As you've no doubt determined, I am not a kitchen pro or even really a foodie--I love food, but I only read a few food blogs these days (who has time?) and mostly just look up recipes when I need inspiration. My knife skills are decent, but kind of a moot point given that my knives are not so good. Aaaand, I have not maximized the efficiency of my workspace.
However, I do have a few tips for you, especially if you are still tentative in the kitchen.
- Stainless steel gets the garlic stink off. I don't know about you, but much as I like cooking, I get tired of smelling like food. If you wash your hands while washing stainless steel (I usually use a knife blade--carefully--or a sink basin), the stink goes away.
- Yes, use a garbage bowl. I am no fan of eternally perky Rachael Ray, but she does have some good ideas--like keeping a designated container on the counter for all of your peelings and odds and ends.
- Don't futz around peeling garlic. You probably already know this, but smashing garlic cloves with the flat of your knife splits the skin apart and makes it very easy to remove. (I am of the bash and chop school of garlic prep--can't be bothered with a press.)
- Master onion chopping technique. If you are at all like me, you use onions for just about every dish you prepare. It's worth it to use chef-style onion chopping technique. Cut the onion in half through the stem nub. Cut the pointy top off. Peel the onion--much easier to do at this point. Lay the flat side of one half an onion on your cutting board, with the stem end pointing away from you. Make several parallel cuts toward the stem end, but NOT all the way through it. Then rotate the onion and slice across the cuts you just made. If any of this made sense and you executed it correctly, you now have diced onions. Hooray!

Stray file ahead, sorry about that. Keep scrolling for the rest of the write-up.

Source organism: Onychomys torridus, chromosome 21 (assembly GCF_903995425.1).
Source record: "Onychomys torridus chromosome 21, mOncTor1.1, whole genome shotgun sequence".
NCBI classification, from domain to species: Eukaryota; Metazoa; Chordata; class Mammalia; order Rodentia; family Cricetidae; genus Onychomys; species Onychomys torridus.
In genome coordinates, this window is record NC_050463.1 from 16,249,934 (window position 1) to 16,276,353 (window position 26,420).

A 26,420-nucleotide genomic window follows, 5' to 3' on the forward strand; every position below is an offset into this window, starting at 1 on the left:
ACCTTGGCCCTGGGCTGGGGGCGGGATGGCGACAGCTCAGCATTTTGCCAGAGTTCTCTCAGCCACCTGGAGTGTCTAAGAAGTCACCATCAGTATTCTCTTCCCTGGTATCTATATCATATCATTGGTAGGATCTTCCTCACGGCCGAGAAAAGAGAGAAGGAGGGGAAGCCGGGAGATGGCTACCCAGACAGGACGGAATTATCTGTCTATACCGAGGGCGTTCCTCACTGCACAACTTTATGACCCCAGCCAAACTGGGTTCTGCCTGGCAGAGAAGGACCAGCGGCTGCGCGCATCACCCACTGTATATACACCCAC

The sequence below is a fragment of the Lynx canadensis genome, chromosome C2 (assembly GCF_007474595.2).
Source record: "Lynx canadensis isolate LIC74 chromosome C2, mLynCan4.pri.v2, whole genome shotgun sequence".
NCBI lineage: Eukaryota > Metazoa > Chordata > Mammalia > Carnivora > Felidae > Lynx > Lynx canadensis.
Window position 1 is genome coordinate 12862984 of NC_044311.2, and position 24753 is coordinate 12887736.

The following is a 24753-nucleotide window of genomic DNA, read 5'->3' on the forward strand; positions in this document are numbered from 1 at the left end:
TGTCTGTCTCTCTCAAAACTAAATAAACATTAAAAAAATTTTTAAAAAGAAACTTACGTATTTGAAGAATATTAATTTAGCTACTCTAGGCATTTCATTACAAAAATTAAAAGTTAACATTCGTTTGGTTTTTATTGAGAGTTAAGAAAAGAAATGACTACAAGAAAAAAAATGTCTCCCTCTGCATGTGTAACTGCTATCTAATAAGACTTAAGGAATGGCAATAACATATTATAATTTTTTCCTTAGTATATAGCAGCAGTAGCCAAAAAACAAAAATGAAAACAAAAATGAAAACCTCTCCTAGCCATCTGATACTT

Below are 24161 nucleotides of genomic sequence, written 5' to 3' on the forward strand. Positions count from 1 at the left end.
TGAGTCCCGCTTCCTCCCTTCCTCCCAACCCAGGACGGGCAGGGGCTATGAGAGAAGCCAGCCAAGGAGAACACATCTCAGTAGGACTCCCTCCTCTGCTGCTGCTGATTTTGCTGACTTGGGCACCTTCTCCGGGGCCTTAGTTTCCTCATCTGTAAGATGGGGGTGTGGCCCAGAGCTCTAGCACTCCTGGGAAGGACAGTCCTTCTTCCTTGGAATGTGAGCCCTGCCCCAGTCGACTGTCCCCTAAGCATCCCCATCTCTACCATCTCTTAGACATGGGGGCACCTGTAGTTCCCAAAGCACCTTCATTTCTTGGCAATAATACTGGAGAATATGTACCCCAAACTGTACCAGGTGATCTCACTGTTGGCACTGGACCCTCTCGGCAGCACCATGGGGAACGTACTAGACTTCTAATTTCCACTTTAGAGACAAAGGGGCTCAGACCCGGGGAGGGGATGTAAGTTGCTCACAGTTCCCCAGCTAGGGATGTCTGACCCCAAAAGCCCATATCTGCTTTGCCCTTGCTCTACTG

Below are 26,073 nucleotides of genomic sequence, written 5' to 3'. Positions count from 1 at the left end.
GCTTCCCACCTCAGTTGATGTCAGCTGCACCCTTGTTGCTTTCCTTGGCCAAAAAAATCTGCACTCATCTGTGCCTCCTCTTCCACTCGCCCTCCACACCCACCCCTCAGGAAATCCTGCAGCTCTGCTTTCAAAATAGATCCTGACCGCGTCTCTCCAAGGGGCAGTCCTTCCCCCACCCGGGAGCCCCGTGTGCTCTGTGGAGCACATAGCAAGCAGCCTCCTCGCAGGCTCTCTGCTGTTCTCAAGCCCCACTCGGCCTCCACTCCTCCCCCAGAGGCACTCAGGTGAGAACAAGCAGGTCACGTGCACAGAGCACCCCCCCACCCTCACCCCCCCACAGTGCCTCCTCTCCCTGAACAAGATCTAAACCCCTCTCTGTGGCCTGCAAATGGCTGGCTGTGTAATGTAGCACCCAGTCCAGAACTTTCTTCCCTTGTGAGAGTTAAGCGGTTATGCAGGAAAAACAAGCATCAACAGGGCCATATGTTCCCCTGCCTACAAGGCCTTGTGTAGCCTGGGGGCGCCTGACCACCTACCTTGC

- Soup is the friend of the makeshift cook. Soup is forgiving. Soup is easy to stretch, alter, experiment with, tweak. I would have almost no cuisine without soup. Tomato-based vegetable soups couldn't be easier: chop up an onion, garlic, one carrot, and one celery stalk; saute in olive oil with any dried herbs you fancy; dump in a big can of diced or crushed tomatoes; add another can of water and some chopped up root veggies; add a can or two of beans, a handful of grains, and simmer; add leafy veggies or things like zucchini, summer squash, and bell peppers toward the end for best texture. As god is my witness, you'll never go hungry again.
- Leftovers=easy lunches. I know, it seems like a no-brainer. But if you are trying to brown bag it more often, this is a very easy way to do it. As for me, having grown up in a family of six, I have no frame of reference for cooking single servings or even two-serving meals, so leftovers are a way of life for me. I always make a bunch of everything and pack it in my Mr. Bento for the next day or two.
- Avail yourself of prep bowls and prep time. Here's an example: I had to work from home this morning, so I took a little break and chopped up my mirepoix for tonight's soup and chucked it in the fridge. This will streamline things when I get home later. If I'd had a bit more time, I would've chopped a bigger batch and frozen it. When I do the rest of the soup prep tonight, I'll put the remaining vegetable ingredients in bowls as I chop them, so that they're ready to add to the pot at the right moment. This really helps if you're working in a small space.
- Boiling water? Put a lid on it. Simple, but effective. If you're heating water and you don't have a lid on your pot, you're wasting energy and lengthening the time it takes to boil. If you're going to salt the water, wait until it's already boiling--salt raises the boiling point of water (just as it lowers the freezing point, which is why the streets are coated with it in the winter). One of the few things I remember from science classes.